, , , , ,

I first met Jill McSheehy a few years ago in a Christian writers group. I was immediately struck by her quiet intelligence, her remarkable discipline and her variety of skills. Since then she has journeyed the challenges of losing her mom, changing churches and publishing her first women’s Bible study. I have watched her travel these rocky terrains with calm poise and a sure determination.
Jill describes herself as a small town girl who is passionate about Jesus, her family and gardening. She hosts a podcast for beginning gardeners, blogs (journeywithjill.net), teaches women’s Bible studies and speaks to groups both about gardening and her faith.
In addition to growing a variety of fruits and vegetables she is growing two gorgeous, godly kids!  I love Jill’s honesty and willingness to tackle the hard subjects in life.  In fact, her blog post last week was so honest, so raw and so good that I asked her permission to share it with my readers.
Enjoy this slice of life and then sign up for the whole pie at Journey With Jill. You’ll be glad you did!



The downside of long summer days is when we finally start getting to bed way too late, we can get a little cranky. I have a bad tendency to rush my kids to bed so I can have some alone time and wind down. And last night my daughter was having none of that.

At one point, as my nerves were already frayed, she responded in a way she shouldn’t have. It’s unlike her, really, but that sin nature slithered out.

But the thing about my daughter is her tender heart — and since she accepted Jesus as her Savior recently, I have watched in awe as she buckles in godly sorrow (2 Corinthians 7:10). Oh, that I would have sorrow for my sin like she does.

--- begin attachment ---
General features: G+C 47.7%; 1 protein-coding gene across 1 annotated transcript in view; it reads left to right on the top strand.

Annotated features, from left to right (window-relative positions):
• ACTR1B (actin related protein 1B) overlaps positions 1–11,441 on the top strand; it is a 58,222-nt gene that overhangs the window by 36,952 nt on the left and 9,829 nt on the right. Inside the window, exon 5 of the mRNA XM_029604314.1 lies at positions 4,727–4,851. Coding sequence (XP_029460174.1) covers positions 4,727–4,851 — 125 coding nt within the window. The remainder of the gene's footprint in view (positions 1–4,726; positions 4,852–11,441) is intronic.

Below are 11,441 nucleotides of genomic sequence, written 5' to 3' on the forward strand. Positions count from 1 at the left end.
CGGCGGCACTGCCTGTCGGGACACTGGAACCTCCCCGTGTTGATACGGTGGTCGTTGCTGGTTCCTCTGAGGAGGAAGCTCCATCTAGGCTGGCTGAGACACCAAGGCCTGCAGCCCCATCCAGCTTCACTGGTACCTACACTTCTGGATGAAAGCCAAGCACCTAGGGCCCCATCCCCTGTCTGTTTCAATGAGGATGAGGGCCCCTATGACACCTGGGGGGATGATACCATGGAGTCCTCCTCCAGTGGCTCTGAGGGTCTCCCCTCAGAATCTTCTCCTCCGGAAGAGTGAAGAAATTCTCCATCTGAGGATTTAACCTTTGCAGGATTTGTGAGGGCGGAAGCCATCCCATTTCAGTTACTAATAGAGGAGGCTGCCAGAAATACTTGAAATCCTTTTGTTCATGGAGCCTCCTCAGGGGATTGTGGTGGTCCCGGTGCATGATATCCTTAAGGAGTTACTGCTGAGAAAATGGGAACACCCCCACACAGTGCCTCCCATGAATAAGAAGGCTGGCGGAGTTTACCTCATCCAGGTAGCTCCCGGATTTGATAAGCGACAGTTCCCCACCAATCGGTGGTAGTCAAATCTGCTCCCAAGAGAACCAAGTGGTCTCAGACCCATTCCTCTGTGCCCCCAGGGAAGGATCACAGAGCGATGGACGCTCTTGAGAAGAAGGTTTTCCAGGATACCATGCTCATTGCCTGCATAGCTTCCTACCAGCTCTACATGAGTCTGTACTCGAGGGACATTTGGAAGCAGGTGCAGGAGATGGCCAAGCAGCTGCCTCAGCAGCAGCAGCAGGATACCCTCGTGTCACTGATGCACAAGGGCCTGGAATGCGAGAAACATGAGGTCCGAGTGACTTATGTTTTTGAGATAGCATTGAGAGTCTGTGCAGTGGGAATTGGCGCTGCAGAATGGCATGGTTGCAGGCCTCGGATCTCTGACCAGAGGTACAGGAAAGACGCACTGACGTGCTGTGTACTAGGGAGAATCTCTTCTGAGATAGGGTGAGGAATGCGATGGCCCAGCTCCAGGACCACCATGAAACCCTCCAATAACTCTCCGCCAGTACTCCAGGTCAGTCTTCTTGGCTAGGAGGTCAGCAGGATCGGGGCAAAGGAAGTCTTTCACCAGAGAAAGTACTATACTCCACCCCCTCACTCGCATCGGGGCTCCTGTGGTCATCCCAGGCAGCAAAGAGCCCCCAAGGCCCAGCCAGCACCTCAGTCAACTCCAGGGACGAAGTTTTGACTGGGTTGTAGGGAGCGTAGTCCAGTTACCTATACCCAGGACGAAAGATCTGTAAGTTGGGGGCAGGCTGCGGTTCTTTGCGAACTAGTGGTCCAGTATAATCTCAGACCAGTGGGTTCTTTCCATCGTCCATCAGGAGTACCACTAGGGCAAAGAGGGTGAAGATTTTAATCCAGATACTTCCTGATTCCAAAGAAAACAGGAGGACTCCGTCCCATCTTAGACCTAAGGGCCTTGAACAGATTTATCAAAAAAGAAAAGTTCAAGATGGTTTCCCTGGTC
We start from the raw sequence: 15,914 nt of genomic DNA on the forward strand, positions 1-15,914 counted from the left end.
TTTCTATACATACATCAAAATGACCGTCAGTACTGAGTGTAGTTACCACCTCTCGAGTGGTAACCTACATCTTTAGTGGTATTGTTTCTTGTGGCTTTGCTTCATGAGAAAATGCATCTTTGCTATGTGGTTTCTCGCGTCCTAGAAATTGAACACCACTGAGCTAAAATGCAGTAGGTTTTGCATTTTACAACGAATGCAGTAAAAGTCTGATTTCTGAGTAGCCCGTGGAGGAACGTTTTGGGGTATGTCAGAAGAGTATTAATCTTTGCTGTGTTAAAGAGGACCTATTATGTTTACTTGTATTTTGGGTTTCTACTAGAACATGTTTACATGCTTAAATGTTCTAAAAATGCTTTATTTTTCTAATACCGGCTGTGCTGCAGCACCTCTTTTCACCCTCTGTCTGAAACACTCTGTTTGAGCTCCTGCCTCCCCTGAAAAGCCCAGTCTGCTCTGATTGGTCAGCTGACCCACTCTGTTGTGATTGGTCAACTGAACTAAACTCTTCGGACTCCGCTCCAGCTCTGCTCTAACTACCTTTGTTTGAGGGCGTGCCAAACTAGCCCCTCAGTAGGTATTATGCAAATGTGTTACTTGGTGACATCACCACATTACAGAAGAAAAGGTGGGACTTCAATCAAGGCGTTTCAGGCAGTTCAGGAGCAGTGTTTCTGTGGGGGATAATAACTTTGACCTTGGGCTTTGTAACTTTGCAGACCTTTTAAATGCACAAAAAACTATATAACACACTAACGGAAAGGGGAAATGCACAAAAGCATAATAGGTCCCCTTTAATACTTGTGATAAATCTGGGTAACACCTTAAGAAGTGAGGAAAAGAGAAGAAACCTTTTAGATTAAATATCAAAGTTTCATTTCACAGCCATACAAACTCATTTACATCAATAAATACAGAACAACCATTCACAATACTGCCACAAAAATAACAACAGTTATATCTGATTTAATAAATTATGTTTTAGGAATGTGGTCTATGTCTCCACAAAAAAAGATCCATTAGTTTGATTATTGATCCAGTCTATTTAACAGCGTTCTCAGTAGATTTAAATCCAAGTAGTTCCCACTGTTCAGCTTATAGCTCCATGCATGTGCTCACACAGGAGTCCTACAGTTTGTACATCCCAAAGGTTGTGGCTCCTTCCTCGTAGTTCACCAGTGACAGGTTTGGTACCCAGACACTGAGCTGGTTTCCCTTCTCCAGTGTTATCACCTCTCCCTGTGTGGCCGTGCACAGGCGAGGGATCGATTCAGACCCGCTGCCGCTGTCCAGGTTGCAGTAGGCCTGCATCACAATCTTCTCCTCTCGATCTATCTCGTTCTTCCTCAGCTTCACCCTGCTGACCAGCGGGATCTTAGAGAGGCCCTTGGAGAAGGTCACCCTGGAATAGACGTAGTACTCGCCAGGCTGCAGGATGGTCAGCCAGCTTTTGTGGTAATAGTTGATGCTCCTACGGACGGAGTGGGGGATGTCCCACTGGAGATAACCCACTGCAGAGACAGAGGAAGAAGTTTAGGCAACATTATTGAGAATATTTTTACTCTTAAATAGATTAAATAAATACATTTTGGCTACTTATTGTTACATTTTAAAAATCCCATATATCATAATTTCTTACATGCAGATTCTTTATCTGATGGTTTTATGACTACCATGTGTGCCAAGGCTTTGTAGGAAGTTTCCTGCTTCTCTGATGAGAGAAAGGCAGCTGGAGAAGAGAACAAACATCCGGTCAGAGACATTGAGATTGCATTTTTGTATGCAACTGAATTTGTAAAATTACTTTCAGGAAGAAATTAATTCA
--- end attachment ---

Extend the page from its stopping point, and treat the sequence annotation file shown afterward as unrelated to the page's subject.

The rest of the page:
Like a dam bursting, her wet face buried itself in my chest as she heaved out tears.

“I’m so sorry, momma. I’m so sorry!” Endless grief.

“I forgive you, Alyssa. It’s okay. I love you.”

But my assurances didn’t touch her pain and she repeated herself, soon adding, “I’m the horriblest daughter ever!”

My heart broke. I don’t know where that came from. It took 30 minutes and some creative distraction to get her through it.

Of course, not to paint myself as a saint here, you must know my sin nature had slithered out earlier as I lost my temper with my son, and at this moment I just wanted to put the kids to bed and drown my guilt in Gilmore Girls. Which made me feel even more selfish and sinful.

After Alyssa calmed down to sleep, I found myself on the couch praying, “I’m so sorry, Father. I’m so sorry!”

Over and over.

I’m a failure. I’m sin-sick. I wanted to chill with Netflix more than I wanted to comfort my daughter and I hated myself for it.

“I’m the horriblest daughter ever.” Okay, I may not have prayed that grammatically incorrect prayer, but suddenly I realized my feelings were just the same as hers.

As a mom, what did I want her to understand in that moment?

​​Yes, you sinned.

But you confessed and you repented.

You are not the horriblest daughter ever. You are beloved more than you can imagine!

Stop wallowing in this grief! You are forgiven. Your tender heart endears me to you no matter what you did.

I love you. You bring me such joy.

Could it be, my heavenly Father has some of the same thoughts toward me as I have toward my daughter?

Yes, I sinned.

But I confessed and I repented.

I am not the horriblest daughter ever. I am beloved more than I can imagine!

I need to stop wallowing in this grief! I am forgiven! My tender heart doesn’t escape God’s notice.

God loves me. I bring Him joy.

Sometimes we can be so hard on ourselves. And when I say that, I don’t say it as a hall pass to sin. No, I say it because godly sorrow leads to repentance. Restoration. Renewal. Godliness.

But worldly sorrow leads to death. Condemnation. And a whole host of other things God never intended us to walk in.

Perhaps that’s why I’m not so quick to repent. In the back of my mind I’m fearful of worldly sorrow. So I sweep my sin aside and pretend it doesn’t exist.

But if I really understood the restoration of godly sorrow, I would turn my face to Him more. I would wet God’s chest with my tears and heave with remorse, but then He’d stroke my hair and whisper, “You’re forgiven. Now rest.”